Should Assassin’s Creed Origins be illegal because it has loot boxes even though you can’t buy them directly with real world currency?
Should Destiny 2 be illegal?
Should Diablo 2 be illegal because everything has a random chance and since there is trading outside markets formed to pay items?
Should Candy Crush and Tsum Tsum be illegal because it allows you to buy extra lives to give you more chances to play the (free) game?
Should humble bundle monthly be gambling because you are paying real money without any idea of what you are going to get, with games that may be valuable to sell on third party markets?
There are so many edge cases that talking about making laws around this is just ridiculous, and I"m very far from an anti-regulation person. We already have parental controls on devices that prevent children from making in app purchases. They get around this easily with retail gift cards. Are we going to outlaw retail gift cards too?
Edit: My wife plays Candy Crush and Tsum Tsums a retarded amount, like probably more than I’ve played on any single video game and probably more than I’ve played video games if you compare year over year. Yet she has only purchased probably $50 total from both games combined while I’ve probably spent at least $300 on games in the past year (not counting hardware!). Shit I’ve spent probably $100 on humble bundle monthlies for games I haven’t even gotten to yet, at least she got use out of some of the money she has spent.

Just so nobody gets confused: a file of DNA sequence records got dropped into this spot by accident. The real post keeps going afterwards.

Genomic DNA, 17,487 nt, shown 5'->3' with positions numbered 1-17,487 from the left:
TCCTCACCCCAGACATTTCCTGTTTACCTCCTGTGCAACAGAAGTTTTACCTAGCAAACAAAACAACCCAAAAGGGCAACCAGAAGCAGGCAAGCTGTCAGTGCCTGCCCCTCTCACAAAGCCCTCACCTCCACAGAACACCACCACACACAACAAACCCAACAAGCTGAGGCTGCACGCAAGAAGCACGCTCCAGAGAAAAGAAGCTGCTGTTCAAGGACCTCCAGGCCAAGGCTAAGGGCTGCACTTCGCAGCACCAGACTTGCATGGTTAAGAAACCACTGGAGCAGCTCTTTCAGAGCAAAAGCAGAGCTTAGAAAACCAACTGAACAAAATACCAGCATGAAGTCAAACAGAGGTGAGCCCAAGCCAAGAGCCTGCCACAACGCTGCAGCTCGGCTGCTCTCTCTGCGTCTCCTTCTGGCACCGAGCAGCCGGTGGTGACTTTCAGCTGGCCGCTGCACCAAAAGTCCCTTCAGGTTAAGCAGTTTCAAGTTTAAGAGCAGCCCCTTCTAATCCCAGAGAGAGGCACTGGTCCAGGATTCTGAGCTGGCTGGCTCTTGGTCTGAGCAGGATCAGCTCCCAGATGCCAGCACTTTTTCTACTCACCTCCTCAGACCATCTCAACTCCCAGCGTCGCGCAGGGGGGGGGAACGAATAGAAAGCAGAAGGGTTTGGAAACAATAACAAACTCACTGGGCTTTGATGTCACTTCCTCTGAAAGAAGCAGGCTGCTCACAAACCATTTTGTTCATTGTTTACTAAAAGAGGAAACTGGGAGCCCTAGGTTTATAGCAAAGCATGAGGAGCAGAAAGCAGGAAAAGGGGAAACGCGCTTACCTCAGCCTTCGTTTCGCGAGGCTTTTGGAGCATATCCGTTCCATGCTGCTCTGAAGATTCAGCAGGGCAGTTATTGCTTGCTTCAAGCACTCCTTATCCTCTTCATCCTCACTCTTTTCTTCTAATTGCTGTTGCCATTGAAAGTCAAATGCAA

Well even in this thread that’s not an agreement really.
I used a fair amount of my allowance on magic cards and baseball cards. I still have them. I can sell them, magic since baseball is worthless, but there were several other card games that didn’t make it. I still have the cards though, they’re just not worth anything. I got what I paid for though. No one said every 2.99 or 3.99 would turn into thousands decades later… that doesn’t make it gambling though.
My issue with these digital stores is you can pay for something and it can be worthless the next day, you have nothing, and there is nothing that stops the creator from just changing their mind. Heck they can even pull the item back right? Like you got a loot box, great item and then they just take it.
And even with traditional gambling, legally we’re not really doing it online… for adults for the USA.